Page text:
From £23,8157

The latest Ceed has been well received, but Kia expects the Xceed to do even better

Find Kia Xceed deals
Offers from our trusted partners on this car and its predecessors...
New car deals
From £23,815
Nearly-new car deals
From £18,599
Sell your car
In partnership with
Powered by

If the design, ergonomics and credible dynamics of the most recent Kia Ceed demonstrate that Kia should now be considered alongside any other European maker of mass-market hatchbacks, then the Xceed is the derivative perfectly tailored to the current tastes of European buyers.

And if that sounds like an exaggerated claim, consider this: half of car sales in the mammoth compact segment are now accounted for by crossovers of some description.

Top-spec First Edition Xceed sports punchy 18in twin-spoke alloys and low-profile rubber. Despite the wheel-arch cladding and raised ride height, this car is built for the road.

The Xceed is therefore the car Kia would clearly be foolish to leave on the drawing board, and it duly ticks the boxes buyers in this class are looking for. Namely, the raised ride height and toughened-up styling cues but with C-segment dimensions, which remain manageable compared with mid-size SUVs such as Kia’s own Kia Sportage.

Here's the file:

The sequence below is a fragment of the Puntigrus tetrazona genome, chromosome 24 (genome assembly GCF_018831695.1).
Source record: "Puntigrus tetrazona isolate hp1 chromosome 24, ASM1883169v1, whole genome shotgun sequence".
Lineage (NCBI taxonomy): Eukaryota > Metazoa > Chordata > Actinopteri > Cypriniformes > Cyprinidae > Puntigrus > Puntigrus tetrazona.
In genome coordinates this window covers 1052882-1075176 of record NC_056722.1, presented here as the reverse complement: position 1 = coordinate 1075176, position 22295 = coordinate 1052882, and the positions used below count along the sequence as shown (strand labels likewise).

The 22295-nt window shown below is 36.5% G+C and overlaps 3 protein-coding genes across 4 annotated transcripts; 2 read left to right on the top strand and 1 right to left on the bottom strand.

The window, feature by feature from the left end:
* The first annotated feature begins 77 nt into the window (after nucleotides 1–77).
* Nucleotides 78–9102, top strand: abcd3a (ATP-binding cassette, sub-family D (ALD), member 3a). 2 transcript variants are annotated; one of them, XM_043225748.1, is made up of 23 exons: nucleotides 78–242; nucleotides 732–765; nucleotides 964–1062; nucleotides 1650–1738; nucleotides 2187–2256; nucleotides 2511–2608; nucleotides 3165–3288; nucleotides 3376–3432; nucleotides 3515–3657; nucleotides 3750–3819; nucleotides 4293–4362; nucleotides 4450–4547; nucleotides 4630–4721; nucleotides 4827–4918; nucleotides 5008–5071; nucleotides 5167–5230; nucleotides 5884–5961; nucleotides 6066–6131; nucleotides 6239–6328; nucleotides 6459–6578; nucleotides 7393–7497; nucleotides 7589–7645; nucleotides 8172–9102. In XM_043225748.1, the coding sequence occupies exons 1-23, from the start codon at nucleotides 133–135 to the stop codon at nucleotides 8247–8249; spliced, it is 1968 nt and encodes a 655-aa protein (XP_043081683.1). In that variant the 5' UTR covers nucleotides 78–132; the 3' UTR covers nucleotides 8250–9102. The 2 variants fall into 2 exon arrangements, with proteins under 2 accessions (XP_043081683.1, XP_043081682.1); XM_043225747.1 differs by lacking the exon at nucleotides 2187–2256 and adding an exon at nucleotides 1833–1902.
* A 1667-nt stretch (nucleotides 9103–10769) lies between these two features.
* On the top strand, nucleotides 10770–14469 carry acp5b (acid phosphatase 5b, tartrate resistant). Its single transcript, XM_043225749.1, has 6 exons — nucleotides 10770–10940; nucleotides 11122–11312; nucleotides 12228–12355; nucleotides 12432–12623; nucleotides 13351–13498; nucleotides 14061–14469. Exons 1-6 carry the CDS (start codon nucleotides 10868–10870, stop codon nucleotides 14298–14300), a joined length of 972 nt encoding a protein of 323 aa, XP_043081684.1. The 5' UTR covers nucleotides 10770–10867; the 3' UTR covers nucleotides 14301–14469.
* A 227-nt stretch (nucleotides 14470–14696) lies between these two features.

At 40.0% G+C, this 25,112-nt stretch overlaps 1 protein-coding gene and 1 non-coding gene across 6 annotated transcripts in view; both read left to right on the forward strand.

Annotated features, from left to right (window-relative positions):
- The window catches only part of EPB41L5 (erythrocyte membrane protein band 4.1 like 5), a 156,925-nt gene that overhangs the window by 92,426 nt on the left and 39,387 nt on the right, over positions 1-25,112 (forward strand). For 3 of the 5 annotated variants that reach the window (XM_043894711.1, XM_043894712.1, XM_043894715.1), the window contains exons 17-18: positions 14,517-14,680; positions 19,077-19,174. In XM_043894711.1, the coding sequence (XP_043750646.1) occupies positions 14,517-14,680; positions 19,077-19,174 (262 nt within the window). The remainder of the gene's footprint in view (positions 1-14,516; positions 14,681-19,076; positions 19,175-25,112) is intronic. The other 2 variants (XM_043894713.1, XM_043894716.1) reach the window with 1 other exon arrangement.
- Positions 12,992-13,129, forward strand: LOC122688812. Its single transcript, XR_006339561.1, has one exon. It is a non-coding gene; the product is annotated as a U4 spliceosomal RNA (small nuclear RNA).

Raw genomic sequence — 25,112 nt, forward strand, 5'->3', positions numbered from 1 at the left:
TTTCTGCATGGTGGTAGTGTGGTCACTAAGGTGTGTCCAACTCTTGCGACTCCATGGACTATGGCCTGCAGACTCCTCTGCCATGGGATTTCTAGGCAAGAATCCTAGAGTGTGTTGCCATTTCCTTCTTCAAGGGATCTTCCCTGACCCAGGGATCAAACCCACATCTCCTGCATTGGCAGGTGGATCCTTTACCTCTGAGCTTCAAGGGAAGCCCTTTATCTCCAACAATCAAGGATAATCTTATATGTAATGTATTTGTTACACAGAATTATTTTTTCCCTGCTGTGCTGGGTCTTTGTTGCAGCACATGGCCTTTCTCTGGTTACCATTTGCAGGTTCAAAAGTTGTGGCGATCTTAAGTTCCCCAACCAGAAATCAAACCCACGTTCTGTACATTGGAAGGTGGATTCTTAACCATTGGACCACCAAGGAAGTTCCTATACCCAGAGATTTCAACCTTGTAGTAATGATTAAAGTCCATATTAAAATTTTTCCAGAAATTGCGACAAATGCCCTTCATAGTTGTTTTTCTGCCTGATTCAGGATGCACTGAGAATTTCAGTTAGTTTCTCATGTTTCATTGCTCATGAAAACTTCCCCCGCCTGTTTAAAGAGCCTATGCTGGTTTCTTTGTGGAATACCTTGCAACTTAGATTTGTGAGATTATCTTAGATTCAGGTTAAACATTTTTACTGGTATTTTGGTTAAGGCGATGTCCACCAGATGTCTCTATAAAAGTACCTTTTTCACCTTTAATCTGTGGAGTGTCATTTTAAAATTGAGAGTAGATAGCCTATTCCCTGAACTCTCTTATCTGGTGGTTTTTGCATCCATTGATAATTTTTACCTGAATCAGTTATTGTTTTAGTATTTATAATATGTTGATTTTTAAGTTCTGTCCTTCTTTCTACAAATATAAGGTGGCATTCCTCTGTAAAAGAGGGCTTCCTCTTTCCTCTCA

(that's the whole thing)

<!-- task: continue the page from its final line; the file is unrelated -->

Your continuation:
Shortly, we’ll assess whether the Xceed has character to match strong credentials on paper, but it’s also important to appreciate how important this model is for Kia’s European business. The Korean brand is still a growing force over here, with its own factory in Slovakia and a design centre in Frankfurt that better allows it to tap into the specific tastes of local markets.